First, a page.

By Keegan Hamilton
By Albert Samaha
By Village Voice staff
By Tessa Stuart
By Albert Samaha
By Steve Weinstein
By Devon Maloney
By Tessa Stuart
Then came the book tour.
We all have horror stories about the road. Authors love to confide them to each other, like trauma victims in a support group, though even there we don't tell quite the whole truth. That audience of five becomes 10; that night no one showed up at all becomes three people, or two, anything . . .
No matter how bad it sounds, don't believe us. It's worse. I once read in a bookstore where the entire staff stood around quietly weeping because the place had just been sold and no one was sure who was going to keep their job. I read in a bookstore where there really wasn't a place to read, but they invited me anyway, the audience stretching or hopping on tiptoes to peer into the aisle where I was standing. I read in a bookstore where nobody bought a book, even though I moved a full house to tears. Selling books is, of course, supposed to be the purpose. The writer is told, over and over, by publicity and marketing types, not to worry about the turnout—the main thing is to meet the bookstore owner or manager and establish a relationship. Then you get there and shake the hand of the second assistant night manager, working his way through college, who gets the name of your book wrong and stands in the back of the room, yawning and shaking his head sadly at the sparse turnout.
Indeed, from the writer's point of view, the entire book tour is one that seems curiously designed by publishers and booksellers to diminish you and the product you're all supposed to be selling together. No one takes responsibility for publicity—so, usually, there is none. Beyond this, there seems to be little recognition that reading is generally a solitary practice in 21st-century America. It's something done at home, or in a library, or on the subway—an activity designed to withdraw you from the crowd, not join it.
I first met and became friends with Darin at a joint reading in a vineyard on Long Island. A small audience listened to us affably, then went back to browsing through bottles of wine—not our books. But this is what an author's reading is now, too: something to garnish a vineyard, or an ethnic fair, or a street festival with a little class, a little color. We are become parsley.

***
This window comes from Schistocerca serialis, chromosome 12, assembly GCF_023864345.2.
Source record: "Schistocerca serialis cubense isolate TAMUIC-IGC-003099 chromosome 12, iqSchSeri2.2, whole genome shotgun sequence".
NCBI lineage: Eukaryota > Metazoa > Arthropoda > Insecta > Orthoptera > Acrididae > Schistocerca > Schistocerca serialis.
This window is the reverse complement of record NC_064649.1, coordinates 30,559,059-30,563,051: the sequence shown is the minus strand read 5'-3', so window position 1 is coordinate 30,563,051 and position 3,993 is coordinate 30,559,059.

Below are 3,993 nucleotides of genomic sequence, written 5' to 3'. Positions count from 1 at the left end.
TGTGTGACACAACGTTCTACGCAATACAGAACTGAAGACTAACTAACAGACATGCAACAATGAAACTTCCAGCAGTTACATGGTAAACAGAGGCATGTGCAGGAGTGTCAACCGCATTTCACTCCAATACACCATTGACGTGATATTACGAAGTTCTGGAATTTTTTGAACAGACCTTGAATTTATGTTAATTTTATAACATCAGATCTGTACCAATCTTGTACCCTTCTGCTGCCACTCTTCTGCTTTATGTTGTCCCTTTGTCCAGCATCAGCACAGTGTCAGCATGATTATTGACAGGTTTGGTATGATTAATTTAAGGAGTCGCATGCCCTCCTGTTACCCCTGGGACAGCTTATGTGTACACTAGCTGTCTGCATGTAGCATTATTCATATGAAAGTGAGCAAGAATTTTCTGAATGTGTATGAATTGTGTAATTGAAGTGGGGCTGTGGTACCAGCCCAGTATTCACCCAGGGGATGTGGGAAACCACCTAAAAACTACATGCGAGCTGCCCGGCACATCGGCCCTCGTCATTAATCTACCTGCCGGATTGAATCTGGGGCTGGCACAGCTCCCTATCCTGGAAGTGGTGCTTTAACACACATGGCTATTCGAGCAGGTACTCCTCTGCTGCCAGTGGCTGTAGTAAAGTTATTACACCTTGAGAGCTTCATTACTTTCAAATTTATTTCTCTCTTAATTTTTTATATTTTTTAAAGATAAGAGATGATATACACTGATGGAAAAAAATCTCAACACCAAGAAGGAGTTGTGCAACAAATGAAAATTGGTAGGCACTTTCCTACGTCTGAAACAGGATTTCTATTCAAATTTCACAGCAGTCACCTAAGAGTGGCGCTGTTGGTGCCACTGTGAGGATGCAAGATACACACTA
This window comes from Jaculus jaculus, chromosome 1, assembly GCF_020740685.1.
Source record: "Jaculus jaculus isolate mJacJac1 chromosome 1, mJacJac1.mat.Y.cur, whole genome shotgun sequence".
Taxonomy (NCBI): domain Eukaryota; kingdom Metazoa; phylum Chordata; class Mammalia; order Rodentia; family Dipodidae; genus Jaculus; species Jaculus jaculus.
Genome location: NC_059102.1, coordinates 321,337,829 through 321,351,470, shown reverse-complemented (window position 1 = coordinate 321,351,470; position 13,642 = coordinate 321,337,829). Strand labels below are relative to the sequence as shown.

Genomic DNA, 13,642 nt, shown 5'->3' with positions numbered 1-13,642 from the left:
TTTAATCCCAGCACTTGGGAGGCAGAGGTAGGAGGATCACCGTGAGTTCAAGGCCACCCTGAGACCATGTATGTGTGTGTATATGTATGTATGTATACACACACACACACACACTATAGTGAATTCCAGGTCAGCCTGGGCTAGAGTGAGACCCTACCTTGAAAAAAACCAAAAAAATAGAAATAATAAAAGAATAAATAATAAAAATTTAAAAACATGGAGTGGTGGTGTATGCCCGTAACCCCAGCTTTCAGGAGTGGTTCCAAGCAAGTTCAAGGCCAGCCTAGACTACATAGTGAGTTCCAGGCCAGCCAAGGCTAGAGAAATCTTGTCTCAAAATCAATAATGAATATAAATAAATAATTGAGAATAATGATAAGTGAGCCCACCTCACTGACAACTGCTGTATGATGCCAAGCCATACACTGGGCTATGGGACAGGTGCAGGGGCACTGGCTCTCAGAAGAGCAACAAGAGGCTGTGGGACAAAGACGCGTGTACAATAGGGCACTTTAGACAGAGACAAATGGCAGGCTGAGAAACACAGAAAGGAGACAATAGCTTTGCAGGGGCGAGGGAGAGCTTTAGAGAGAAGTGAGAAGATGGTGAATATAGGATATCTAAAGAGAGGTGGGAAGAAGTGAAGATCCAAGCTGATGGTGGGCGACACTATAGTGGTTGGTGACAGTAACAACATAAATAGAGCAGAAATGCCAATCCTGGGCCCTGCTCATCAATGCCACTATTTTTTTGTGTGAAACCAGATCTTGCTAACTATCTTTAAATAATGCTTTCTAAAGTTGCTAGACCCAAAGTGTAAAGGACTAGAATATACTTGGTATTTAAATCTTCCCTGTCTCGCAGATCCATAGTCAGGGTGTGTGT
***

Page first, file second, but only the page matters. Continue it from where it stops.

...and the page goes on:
For Strauss, the 22-city tour for More Than It Hurts You began in L.A.—with an audition for the chance to go to still more readings. Darin joined 200 other writers at a cattle call for the popular Jewish book fairs that are held throughout the country. Each author was given a number and two minutes to make his or her case, while a timer held up signs reading "30 Seconds" or "One Minute" as they made their presentations. It was a surreal scene, with Strauss slotted in between a kosher-cookbook writer and a Holocaust survivor.
"You're supposed to look in the camera, and say your number and the name of your book. I said, 'I'm number 98, which is kinda funny, because people always tell me: "That's funny, you don't look 98ish." ' "
Crickets—though Strauss ended up being invited to a number of Jewish book fairs, which meant still more trips to still more cattle calls, vying for attention between the concentration camps and the prospect of a really good potato kugel.
The next event after the book affair audition drew only three people, and then no one showed up to hear Strauss read at Denver's superb independent bookstore the Tattered Cover—despite the fact that More Than It Hurts You was number three on the local bestseller list. That night, back at his hotel, he went online and was informed by a fan about a couple of websites that were abusing him for things like his author photo. It was not a wise thing to tell a new father, already tired and strung out on the road, away from his life and his work and his loved ones.
"I thought, 'I should see what they're writing about me,' " Strauss recalls—a bad move for any writer alone in a hotel room, and particularly one packing his own blogs, the literary equivalent of a pumped shotgun. Strauss was guest-blogging at the time for both Newsweek and Powell's Books, another great independent bookstore in Portland, Oregon, and after checking out his Internet slams, his frustration bubbled over and he dared to write about the vagaries of the book tour.
Big mistake. Though we all violate it, the unwritten rule for all writers is, "Never let them see you bleed." The author and journalist Allen Barra likes to relate how, whenever he complains, his wife repeats Lee Strasberg's words from The Godfather II to him: "This is the business we have chosen." Above all, there is no dissuading the unpublished, who are looking in. A free trip around the country, good hotels, nice restaurants, adoring fans—what could be better? I remember reading about such excursions myself before I was published, with an avidity that made me salivate. (But that was before Arkansas.)